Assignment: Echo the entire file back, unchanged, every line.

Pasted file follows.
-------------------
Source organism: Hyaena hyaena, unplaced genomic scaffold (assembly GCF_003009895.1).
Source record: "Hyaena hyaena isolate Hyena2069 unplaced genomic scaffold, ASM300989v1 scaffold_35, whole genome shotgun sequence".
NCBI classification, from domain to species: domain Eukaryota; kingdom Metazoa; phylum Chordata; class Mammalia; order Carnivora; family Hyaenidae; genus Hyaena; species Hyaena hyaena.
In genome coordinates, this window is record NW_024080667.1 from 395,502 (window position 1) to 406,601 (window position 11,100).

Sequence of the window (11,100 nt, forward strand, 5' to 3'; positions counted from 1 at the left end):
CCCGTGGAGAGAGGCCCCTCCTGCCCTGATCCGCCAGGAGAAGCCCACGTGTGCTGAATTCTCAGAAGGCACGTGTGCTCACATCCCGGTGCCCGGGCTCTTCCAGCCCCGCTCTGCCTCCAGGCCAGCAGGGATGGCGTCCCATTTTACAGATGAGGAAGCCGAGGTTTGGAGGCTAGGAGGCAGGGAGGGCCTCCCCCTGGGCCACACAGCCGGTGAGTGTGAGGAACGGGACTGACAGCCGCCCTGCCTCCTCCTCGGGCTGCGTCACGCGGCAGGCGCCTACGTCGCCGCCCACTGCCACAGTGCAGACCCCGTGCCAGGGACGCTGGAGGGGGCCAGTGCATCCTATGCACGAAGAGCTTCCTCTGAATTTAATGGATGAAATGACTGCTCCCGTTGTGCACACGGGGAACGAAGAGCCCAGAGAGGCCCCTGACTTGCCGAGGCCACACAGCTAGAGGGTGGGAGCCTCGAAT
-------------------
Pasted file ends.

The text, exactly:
Source organism: Hyaena hyaena, unplaced genomic scaffold (assembly GCF_003009895.1).
Source record: "Hyaena hyaena isolate Hyena2069 unplaced genomic scaffold, ASM300989v1 scaffold_35, whole genome shotgun sequence".
NCBI classification, from domain to species: domain Eukaryota; kingdom Metazoa; phylum Chordata; class Mammalia; order Carnivora; family Hyaenidae; genus Hyaena; species Hyaena hyaena.
In genome coordinates, this window is record NW_024080667.1 from 395,502 (window position 1) to 406,601 (window position 11,100).

Sequence of the window (11,100 nt, forward strand, 5' to 3'; positions counted from 1 at the left end):
CCCGTGGAGAGAGGCCCCTCCTGCCCTGATCCGCCAGGAGAAGCCCACGTGTGCTGAATTCTCAGAAGGCACGTGTGCTCACATCCCGGTGCCCGGGCTCTTCCAGCCCCGCTCTGCCTCCAGGCCAGCAGGGATGGCGTCCCATTTTACAGATGAGGAAGCCGAGGTTTGGAGGCTAGGAGGCAGGGAGGGCCTCCCCCTGGGCCACACAGCCGGTGAGTGTGAGGAACGGGACTGACAGCCGCCCTGCCTCCTCCTCGGGCTGCGTCACGCGGCAGGCGCCTACGTCGCCGCCCACTGCCACAGTGCAGACCCCGTGCCAGGGACGCTGGAGGGGGCCAGTGCATCCTATGCACGAAGAGCTTCCTCTGAATTTAATGGATGAAATGACTGCTCCCGTTGTGCACACGGGGAACGAAGAGCCCAGAGAGGCCCCTGACTTGCCGAGGCCACACAGCTAGAGGGTGGGAGCCTCGAAT